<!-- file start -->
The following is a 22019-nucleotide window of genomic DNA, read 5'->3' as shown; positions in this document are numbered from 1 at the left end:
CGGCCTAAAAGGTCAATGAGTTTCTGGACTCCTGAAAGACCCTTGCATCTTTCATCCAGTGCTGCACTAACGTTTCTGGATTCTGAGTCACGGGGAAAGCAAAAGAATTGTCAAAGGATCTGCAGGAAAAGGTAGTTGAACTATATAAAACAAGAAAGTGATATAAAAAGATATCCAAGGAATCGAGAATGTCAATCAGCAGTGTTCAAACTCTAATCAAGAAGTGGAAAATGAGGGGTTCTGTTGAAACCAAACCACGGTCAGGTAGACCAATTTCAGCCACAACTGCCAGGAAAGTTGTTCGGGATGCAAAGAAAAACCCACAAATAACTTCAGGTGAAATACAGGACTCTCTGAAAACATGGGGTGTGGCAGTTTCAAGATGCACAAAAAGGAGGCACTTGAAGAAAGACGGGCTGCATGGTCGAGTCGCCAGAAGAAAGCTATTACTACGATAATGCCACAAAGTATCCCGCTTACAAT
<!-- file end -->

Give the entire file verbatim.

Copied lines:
The following is a 22019-nucleotide window of genomic DNA, read 5'->3' as shown; positions in this document are numbered from 1 at the left end:
CGGCCTAAAAGGTCAATGAGTTTCTGGACTCCTGAAAGACCCTTGCATCTTTCATCCAGTGCTGCACTAACGTTTCTGGATTCTGAGTCACGGGGAAAGCAAAAGAATTGTCAAAGGATCTGCAGGAAAAGGTAGTTGAACTATATAAAACAAGAAAGTGATATAAAAAGATATCCAAGGAATCGAGAATGTCAATCAGCAGTGTTCAAACTCTAATCAAGAAGTGGAAAATGAGGGGTTCTGTTGAAACCAAACCACGGTCAGGTAGACCAATTTCAGCCACAACTGCCAGGAAAGTTGTTCGGGATGCAAAGAAAAACCCACAAATAACTTCAGGTGAAATACAGGACTCTCTGAAAACATGGGGTGTGGCAGTTTCAAGATGCACAAAAAGGAGGCACTTGAAGAAAGACGGGCTGCATGGTCGAGTCGCCAGAAGAAAGCTATTACTACGATAATGCCACAAAGTATCCCGCTTACAAT